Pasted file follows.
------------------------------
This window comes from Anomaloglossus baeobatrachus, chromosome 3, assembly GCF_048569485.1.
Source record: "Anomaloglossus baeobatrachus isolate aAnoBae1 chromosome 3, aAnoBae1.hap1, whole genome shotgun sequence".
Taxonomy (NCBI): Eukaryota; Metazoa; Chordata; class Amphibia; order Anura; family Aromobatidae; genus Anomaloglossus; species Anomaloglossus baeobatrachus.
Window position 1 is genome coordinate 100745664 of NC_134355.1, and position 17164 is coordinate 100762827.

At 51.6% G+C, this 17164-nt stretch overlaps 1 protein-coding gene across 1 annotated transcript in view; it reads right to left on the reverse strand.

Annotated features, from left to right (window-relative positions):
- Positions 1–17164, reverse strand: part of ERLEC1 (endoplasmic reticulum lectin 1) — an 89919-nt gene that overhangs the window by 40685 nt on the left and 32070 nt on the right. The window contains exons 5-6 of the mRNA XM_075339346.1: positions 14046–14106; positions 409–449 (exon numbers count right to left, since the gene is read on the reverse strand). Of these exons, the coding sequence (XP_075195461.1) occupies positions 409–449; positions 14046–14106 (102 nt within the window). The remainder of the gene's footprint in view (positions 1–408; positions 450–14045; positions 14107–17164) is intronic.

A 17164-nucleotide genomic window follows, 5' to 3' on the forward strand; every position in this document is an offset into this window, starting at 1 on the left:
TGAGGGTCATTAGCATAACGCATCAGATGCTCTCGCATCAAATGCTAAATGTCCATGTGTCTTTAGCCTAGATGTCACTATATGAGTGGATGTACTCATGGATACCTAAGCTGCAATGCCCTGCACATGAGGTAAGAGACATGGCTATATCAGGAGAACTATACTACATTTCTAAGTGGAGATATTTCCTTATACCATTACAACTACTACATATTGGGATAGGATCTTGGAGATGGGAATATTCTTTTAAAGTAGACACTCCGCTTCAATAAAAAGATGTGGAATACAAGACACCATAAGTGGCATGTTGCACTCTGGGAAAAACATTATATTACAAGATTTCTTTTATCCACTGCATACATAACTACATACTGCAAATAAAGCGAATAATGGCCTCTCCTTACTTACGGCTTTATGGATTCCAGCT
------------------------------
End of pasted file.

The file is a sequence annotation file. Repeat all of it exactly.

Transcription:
This window comes from Anomaloglossus baeobatrachus, chromosome 3, assembly GCF_048569485.1.
Source record: "Anomaloglossus baeobatrachus isolate aAnoBae1 chromosome 3, aAnoBae1.hap1, whole genome shotgun sequence".
Taxonomy (NCBI): Eukaryota; Metazoa; Chordata; class Amphibia; order Anura; family Aromobatidae; genus Anomaloglossus; species Anomaloglossus baeobatrachus.
Window position 1 is genome coordinate 100745664 of NC_134355.1, and position 17164 is coordinate 100762827.

At 51.6% G+C, this 17164-nt stretch overlaps 1 protein-coding gene across 1 annotated transcript in view; it reads right to left on the reverse strand.

Annotated features, from left to right (window-relative positions):
- Positions 1–17164, reverse strand: part of ERLEC1 (endoplasmic reticulum lectin 1) — an 89919-nt gene that overhangs the window by 40685 nt on the left and 32070 nt on the right. The window contains exons 5-6 of the mRNA XM_075339346.1: positions 14046–14106; positions 409–449 (exon numbers count right to left, since the gene is read on the reverse strand). Of these exons, the coding sequence (XP_075195461.1) occupies positions 409–449; positions 14046–14106 (102 nt within the window). The remainder of the gene's footprint in view (positions 1–408; positions 450–14045; positions 14107–17164) is intronic.

A 17164-nucleotide genomic window follows, 5' to 3' on the forward strand; every position in this document is an offset into this window, starting at 1 on the left:
TGAGGGTCATTAGCATAACGCATCAGATGCTCTCGCATCAAATGCTAAATGTCCATGTGTCTTTAGCCTAGATGTCACTATATGAGTGGATGTACTCATGGATACCTAAGCTGCAATGCCCTGCACATGAGGTAAGAGACATGGCTATATCAGGAGAACTATACTACATTTCTAAGTGGAGATATTTCCTTATACCATTACAACTACTACATATTGGGATAGGATCTTGGAGATGGGAATATTCTTTTAAAGTAGACACTCCGCTTCAATAAAAAGATGTGGAATACAAGACACCATAAGTGGCATGTTGCACTCTGGGAAAAACATTATATTACAAGATTTCTTTTATCCACTGCATACATAACTACATACTGCAAATAAAGCGAATAATGGCCTCTCCTTACTTACGGCTTTATGGATTCCAGCT